13 March 2010

Godin's Linchpin

Linchpin: Are You Indispensable?
Just finished reading Seth Godin's Linchpin: Are You Indispensable?.  Quick read, some great points, and it got me thinking more intentionally about how I approach my professional life.

Seth's main point is every action needs to center around how you can become indispensable.  The linchpin, if you will.  A seemingly small piece that is critical to the daily operation of the greater machine.

Here are my key takeaways:
  1. Shoot for 5 minutes of brilliance.  

    No one is brilliant every moment of the day.  It's impossible, yet we all strive to do so.  We as humans need to focus on our 5 minutes of brilliance each day that justifies our existence on this planet.

    I tend to be a bit of a perfectionist, so I get down on myself when I don't live up to my own absurdly high expectations.  The goal here is not to settle on a lesser goal, but have more realistic expectations on how quickly you can achieve it and in what segments.  As mom always used to say, "Peel one potato at a time."

  2. The lizard brain.

    This is the term Seth coined for the portion of our brains that controls our survival instincts.  It's the same 'brain' we share with lizards, and he argues that its existence in everyday life inhibits our ability to succeed.  It's the voice you hear in the back of your head that says things like "you can't do this" or "you're not smart enough."  It's the part of you that desires to stay comfortable, to stick with what you know, to survive.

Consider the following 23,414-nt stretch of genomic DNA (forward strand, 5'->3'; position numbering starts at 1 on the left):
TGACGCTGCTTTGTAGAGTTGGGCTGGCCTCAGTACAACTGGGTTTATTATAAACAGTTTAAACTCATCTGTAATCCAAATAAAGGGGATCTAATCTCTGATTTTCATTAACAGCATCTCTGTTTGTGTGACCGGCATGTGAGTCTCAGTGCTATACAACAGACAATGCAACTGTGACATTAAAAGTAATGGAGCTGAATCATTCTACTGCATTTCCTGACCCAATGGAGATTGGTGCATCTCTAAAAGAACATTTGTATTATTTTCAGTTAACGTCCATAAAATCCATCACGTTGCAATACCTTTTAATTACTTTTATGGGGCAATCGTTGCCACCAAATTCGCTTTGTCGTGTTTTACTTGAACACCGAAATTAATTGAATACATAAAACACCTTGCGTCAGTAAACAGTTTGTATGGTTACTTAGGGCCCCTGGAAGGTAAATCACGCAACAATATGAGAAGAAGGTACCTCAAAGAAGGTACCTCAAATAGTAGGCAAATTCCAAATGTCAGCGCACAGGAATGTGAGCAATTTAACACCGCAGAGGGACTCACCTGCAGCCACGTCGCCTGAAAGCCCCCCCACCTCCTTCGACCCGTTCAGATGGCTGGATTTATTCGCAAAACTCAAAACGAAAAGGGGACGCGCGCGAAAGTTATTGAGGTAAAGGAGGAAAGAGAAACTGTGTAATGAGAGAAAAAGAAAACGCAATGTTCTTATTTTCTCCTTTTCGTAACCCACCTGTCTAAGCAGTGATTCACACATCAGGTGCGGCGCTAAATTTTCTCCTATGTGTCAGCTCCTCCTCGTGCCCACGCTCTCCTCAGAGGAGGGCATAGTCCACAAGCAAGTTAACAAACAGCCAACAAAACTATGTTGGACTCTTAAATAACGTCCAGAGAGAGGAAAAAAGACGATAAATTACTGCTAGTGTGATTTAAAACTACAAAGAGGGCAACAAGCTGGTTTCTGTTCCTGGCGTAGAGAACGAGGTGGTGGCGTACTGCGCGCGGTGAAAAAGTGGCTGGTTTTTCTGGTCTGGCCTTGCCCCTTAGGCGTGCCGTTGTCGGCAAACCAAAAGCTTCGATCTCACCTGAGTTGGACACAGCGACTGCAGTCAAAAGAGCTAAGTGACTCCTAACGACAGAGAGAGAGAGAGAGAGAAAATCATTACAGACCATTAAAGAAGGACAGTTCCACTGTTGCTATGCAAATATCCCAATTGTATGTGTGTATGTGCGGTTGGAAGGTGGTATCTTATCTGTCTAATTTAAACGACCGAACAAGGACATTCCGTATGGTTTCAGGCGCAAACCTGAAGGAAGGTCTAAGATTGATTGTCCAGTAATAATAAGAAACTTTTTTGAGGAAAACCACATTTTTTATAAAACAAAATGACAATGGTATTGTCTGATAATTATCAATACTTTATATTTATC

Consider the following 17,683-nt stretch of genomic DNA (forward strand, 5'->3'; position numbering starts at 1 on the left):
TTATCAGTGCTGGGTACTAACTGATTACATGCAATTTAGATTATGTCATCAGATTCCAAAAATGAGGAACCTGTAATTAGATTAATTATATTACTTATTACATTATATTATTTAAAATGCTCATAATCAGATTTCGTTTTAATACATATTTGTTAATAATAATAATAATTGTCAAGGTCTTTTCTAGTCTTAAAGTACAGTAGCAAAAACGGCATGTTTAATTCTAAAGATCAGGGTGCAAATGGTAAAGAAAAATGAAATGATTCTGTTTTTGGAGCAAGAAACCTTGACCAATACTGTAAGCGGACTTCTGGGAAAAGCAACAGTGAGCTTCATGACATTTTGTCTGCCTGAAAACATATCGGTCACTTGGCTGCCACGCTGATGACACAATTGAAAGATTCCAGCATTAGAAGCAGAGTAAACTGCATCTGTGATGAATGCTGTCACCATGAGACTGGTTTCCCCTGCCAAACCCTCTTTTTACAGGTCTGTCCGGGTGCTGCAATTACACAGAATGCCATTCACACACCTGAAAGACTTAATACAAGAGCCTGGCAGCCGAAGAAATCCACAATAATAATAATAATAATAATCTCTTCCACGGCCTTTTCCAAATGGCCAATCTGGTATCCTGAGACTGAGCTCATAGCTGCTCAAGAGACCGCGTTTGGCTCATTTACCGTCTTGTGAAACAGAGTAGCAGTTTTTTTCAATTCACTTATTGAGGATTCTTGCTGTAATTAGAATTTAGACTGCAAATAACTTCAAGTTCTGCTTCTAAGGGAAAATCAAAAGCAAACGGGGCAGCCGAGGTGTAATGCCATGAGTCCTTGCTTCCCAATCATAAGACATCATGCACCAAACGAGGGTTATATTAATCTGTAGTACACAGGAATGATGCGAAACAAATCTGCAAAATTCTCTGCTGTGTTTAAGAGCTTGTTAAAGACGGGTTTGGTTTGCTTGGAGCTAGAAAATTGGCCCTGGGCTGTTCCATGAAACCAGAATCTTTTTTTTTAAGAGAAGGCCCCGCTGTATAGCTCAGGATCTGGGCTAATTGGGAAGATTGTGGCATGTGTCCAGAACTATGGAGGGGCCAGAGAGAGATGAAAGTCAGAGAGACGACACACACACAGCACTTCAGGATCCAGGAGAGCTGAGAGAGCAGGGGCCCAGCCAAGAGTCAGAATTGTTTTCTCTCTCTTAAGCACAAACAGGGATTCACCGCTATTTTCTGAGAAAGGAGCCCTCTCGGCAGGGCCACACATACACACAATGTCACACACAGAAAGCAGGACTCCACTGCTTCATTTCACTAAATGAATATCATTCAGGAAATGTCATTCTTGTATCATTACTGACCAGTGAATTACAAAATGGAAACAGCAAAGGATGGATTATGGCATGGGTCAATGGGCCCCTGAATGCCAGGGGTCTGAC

I realized I am extremely guilty of listening to the lizard brain too many times in my life.  I hear it when I run.  I hear it when I work.  I hear it in social settings with people I don't know.

  3. Successful businesses are composed of linchpins.
    Organizations that consistently hire complacency kill any momentum they might have been gaining.  While it might be 'safe' to hire just another cog (he compares the modern-day workplace to an extension of the early assembly line - easily replaceable workers doing a single specialized task), ultimately you're going to slowly kill your company.  We need new thinkers, innovators, risk takers.

    I've been doing better in this area, but I need to focus my efforts further and define a niche area.  In tough times, good businesses hang on to the linchpins because they're critical to success.  Linchpins think with a forward perspective, and are prepared for and excited by the unknown.
I'd definitely pick up the book if you're looking for something to read.  Godin could have done a slightly better job with the length (some parts were pretty repetitive), but I understand his rationale (what's the key to learning? repetition, repetition, repetition).

Are you a linchpin?  Do you listen to your lizard brain too much?  

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